Mumbai: Citizen Journalists Provide Glimpses Into Attacks
The following New York Times article comments on the merits of Citizen Journalism during the horrid moments of the recent Mumbai terrorist attacks. It only quotes the information as provided by Twitter. However, we have known the merits of Citizen Journalism long ago. In the Mumbai crisis we counted with the superb and flawless coverage of Now Public members and editors.
By BRIAN STELTER and NOAM COHEN, Published: November 29, 2008, From his terrace on Colaba Causeway in south Mumbai, Arun Shanbhag saw the Taj Mahal Palace & Tower Hotel burn. He saw ambulances leave the Nariman House. And he recorded every move on the Internet. Mr. Shanbhag, who lives in Boston but happened to be in Mumbai when the attacks began on Wednesday, described the gunfire on Twitter — the “thud, thud, thud” of shotguns and the short bursts of automatic weapons — and uploaded photos to his personal blog. Mr. Shanbhag, an assistant professor at Harvard Medical School, said he had not heard the term citizen journalism until Thursday, but now he knows that is exactly what he was doing. “I felt I had a responsibility to share my view with the outside world,” Mr. Shanbhag said in an e-mail message on Saturday morning. The attacks in India served as another case study in how technology is transforming people into potential reporters, adding a new dimension to the news media. At the peak of the violence, more than one message per second with the word “Mumbai” in it was being posted onto Twitter, a short-message service that has evolved from an oddity to a full-fledged news platform in just two years. Those descriptions and others on Web sites and photo-sharing sites served as a chaotic but critically important link among people across the world — whether they be Hasidic Jews in Brooklyn tracking the fate of a rabbi held hostage at the Nariman House or students in Britain with loved ones back in India or people hanging on every twist and turn in the standoff while visiting relatives for Thanksgiving dinner. “When you look at TV, you see one channel at a time, then you go to another channel,” said Dina Mehta, an ethnographer and social media consultant in Mumbai. “On Twitter, you get feeds from many different people at the same time.” The content produced by citizen journalists also avoided some of the bureaucratic headaches that media organizations faced. At the end of the day on Friday, CNN’s license to transmit live video in India expired, forcing the network’s correspondents to report via telephone. CNN and other channels in the United States relied on live coverage and taped reports from Indian networks. The cameras and phones carried by people swept up in the attacks were not subject to any such rules. Mr. Shanbhag photographed one of the fires at the Taj hotel and the wreckage outside a popular cafe that was attacked on Wednesday. Some people transmitted video from inside the Taj hotel to news networks via cellphones. And reporters used cellphones to send text messages to hotel guests who had set up barricades in their rooms. Much of this activity flourished early in the crisis, while there was a vacuum of official information either from government sources or from mainstream media outlets still struggling to understand the extent of the attacks. Sreenath Sreenivasan, the dean of student affairs and a professor at the Columbia University’s Graduate School of Journalism, said, “A little bit of information is better than no information at all.” For a small segment of the Lubavitch Hasidic community in the United States, Twitter became a way to follow the fate of their rabbi, Gavriel Holtzberg, his wife, Rivka, and their son, who were being held hostage in Mumbai. “I relied on Twitter heavily,” said Mordechai Lightstone, 24, a freelance journalist and Lubavitcher with a Twitter account. “As a person interested in what is going on over there, it gets frustrating when the news cycles on itself.” Mr. Lightstone said that only a week or so ago he persuaded the leaders of his community to use Twitter as a publishing tool. He has been running that Twitter account, as well as his own. Reading Mr. Lightstone’s posts, as well as those of another Lubavitcher, Reuven Fischer, gave a glimpse into a community fearing for one of its own but wanting to remain hopeful about its mission. Mr. Lightstone wrote, “This is pure hearsay, but I was told that the shlucha was rescued — again this unsubstantiated #chabad #mumbai,” using the Yiddish word for the rabbi’s wife and marking keywords with pound signs so that the post would be easier to find in a search of Twitter. As the news that the rabbi and his wife had been killed emerged, and the Sabbath approached, Mr. Lightstone and Mr. Fischer took pains to temper their sadness with the joy of the day of rest. Mr. Fischer wrote, “We should Honor Shabbos with joy this week. We can mourn after Shabbos doing Mitzvot in honor of ALL effected by this tragedy.” Though traditional in dress and beliefs, Lubavitchers pride themselves on harnessing all of the available tools to spread their teachings.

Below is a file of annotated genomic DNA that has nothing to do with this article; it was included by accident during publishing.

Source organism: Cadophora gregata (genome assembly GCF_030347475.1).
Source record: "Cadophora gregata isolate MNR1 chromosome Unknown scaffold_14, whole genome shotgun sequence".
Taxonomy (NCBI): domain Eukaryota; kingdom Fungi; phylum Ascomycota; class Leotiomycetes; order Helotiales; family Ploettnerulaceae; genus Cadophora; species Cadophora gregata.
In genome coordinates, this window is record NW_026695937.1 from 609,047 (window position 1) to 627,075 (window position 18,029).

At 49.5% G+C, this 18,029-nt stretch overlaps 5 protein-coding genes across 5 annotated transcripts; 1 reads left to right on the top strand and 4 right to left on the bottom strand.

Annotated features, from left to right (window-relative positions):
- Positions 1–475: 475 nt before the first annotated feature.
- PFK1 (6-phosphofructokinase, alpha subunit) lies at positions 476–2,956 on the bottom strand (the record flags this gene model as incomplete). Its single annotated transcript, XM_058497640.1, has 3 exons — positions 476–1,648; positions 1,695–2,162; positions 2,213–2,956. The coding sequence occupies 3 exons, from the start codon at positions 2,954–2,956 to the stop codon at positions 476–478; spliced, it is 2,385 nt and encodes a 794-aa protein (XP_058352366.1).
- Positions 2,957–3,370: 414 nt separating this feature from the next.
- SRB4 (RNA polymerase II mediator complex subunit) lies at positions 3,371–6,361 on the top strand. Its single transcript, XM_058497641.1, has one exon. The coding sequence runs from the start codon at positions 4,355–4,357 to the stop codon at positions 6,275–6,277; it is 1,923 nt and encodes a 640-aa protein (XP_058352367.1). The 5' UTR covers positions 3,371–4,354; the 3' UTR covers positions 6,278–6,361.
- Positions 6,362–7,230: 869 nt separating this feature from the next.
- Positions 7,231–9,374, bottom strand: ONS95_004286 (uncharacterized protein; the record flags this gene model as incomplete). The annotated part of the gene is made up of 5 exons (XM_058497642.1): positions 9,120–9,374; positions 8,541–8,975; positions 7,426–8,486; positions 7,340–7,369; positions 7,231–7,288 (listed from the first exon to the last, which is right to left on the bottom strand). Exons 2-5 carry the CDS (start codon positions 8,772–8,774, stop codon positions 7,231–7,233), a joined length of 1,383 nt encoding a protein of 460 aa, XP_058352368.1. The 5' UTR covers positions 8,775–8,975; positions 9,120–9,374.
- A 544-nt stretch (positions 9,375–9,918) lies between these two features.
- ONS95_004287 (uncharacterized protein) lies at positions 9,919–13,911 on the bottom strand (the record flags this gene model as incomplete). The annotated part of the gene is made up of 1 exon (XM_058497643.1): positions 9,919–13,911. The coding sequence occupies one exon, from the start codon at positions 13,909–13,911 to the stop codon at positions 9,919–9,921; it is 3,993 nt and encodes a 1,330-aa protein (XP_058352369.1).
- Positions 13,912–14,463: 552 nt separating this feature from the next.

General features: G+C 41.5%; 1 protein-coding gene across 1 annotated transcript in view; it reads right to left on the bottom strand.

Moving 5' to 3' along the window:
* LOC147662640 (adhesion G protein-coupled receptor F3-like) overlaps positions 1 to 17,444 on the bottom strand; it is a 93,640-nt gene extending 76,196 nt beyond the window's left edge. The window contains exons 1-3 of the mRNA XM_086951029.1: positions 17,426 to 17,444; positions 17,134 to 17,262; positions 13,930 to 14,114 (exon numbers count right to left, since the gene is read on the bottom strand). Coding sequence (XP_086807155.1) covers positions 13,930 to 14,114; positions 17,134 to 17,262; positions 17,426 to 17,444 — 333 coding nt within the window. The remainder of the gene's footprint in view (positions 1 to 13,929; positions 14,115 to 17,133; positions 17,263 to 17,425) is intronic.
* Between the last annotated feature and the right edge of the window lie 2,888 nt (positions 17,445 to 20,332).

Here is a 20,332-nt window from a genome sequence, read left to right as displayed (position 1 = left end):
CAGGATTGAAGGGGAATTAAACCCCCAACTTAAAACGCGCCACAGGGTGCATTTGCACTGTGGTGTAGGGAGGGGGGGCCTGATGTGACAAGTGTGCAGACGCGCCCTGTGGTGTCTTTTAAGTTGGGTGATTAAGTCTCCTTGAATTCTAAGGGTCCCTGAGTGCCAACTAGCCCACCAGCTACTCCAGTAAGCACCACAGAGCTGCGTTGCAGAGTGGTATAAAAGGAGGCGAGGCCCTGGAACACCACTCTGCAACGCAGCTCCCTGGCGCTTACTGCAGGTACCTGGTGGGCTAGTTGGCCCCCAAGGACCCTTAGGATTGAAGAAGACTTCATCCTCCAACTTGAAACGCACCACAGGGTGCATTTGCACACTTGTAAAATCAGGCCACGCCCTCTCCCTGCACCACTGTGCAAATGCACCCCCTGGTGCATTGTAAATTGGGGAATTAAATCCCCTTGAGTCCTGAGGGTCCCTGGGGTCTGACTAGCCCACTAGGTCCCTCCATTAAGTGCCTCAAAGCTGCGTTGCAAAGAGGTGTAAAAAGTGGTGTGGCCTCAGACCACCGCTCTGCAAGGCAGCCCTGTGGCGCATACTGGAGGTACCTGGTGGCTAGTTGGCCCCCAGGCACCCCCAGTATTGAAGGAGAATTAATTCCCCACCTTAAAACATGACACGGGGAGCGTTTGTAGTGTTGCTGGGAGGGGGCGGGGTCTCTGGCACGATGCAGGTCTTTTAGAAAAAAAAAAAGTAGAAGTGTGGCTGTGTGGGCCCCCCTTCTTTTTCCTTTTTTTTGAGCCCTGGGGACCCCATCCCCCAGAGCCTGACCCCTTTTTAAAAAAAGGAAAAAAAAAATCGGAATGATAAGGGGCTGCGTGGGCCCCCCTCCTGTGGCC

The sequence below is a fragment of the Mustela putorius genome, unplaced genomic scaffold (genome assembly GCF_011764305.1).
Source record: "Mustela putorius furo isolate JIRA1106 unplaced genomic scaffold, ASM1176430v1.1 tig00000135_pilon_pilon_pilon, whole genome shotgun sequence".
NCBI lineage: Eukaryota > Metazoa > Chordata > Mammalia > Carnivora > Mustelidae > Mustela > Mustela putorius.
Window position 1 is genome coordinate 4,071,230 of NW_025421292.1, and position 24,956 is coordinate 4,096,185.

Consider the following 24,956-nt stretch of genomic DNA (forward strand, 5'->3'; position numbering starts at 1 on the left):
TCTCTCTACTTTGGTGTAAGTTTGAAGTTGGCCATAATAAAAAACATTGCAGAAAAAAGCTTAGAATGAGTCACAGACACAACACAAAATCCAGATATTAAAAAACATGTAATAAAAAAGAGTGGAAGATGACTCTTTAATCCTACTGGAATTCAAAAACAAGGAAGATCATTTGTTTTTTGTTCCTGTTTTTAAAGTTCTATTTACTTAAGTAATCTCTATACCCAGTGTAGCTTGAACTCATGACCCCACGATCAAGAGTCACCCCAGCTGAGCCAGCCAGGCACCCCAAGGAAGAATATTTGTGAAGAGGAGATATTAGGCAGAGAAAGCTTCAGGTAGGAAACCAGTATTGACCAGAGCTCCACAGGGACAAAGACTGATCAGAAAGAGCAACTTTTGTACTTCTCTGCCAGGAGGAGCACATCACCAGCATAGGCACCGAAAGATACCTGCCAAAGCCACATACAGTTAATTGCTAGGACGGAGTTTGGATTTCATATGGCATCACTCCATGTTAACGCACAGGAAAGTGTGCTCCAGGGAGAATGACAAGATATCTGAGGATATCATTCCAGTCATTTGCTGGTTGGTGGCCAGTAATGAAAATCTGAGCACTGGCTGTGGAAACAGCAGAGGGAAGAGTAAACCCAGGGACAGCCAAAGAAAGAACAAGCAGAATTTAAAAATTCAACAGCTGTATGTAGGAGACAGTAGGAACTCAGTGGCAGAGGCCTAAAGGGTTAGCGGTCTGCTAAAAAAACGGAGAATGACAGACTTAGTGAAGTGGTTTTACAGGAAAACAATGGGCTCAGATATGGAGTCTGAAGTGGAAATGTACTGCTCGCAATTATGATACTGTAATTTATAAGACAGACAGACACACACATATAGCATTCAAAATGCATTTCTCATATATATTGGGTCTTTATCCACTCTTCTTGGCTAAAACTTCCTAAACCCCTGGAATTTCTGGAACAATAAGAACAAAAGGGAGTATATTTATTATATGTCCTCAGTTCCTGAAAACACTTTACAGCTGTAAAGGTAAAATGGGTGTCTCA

“We are not afraid of using the world to further our goal and tasks,” Mr. Lightstone said. “It’s really amazing, sitting in a basement in Brooklyn, we are all sharing a common goal, looking for good news, staying in touch.”
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